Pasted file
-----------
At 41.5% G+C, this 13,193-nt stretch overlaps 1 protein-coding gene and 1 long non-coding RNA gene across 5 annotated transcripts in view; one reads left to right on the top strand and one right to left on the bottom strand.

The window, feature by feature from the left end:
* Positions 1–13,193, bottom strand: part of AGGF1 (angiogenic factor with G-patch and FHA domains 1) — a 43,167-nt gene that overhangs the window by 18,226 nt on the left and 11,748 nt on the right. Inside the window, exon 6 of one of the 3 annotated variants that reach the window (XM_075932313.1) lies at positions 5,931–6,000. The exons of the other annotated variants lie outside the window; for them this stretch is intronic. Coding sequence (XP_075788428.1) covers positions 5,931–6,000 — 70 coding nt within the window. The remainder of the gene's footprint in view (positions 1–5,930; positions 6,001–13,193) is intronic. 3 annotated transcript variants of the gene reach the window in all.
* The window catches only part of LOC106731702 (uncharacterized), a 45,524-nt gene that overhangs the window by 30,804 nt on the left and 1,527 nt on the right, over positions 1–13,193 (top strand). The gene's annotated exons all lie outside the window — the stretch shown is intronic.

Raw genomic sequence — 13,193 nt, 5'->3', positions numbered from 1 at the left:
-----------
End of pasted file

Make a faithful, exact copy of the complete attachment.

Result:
At 41.5% G+C, this 13,193-nt stretch overlaps 1 protein-coding gene and 1 long non-coding RNA gene across 5 annotated transcripts in view; one reads left to right on the top strand and one right to left on the bottom strand.

The window, feature by feature from the left end:
* Positions 1–13,193, bottom strand: part of AGGF1 (angiogenic factor with G-patch and FHA domains 1) — a 43,167-nt gene that overhangs the window by 18,226 nt on the left and 11,748 nt on the right. Inside the window, exon 6 of one of the 3 annotated variants that reach the window (XM_075932313.1) lies at positions 5,931–6,000. The exons of the other annotated variants lie outside the window; for them this stretch is intronic. Coding sequence (XP_075788428.1) covers positions 5,931–6,000 — 70 coding nt within the window. The remainder of the gene's footprint in view (positions 1–5,930; positions 6,001–13,193) is intronic. 3 annotated transcript variants of the gene reach the window in all.
* The window catches only part of LOC106731702 (uncharacterized), a 45,524-nt gene that overhangs the window by 30,804 nt on the left and 1,527 nt on the right, over positions 1–13,193 (top strand). The gene's annotated exons all lie outside the window — the stretch shown is intronic.

Raw genomic sequence — 13,193 nt, 5'->3', positions numbered from 1 at the left: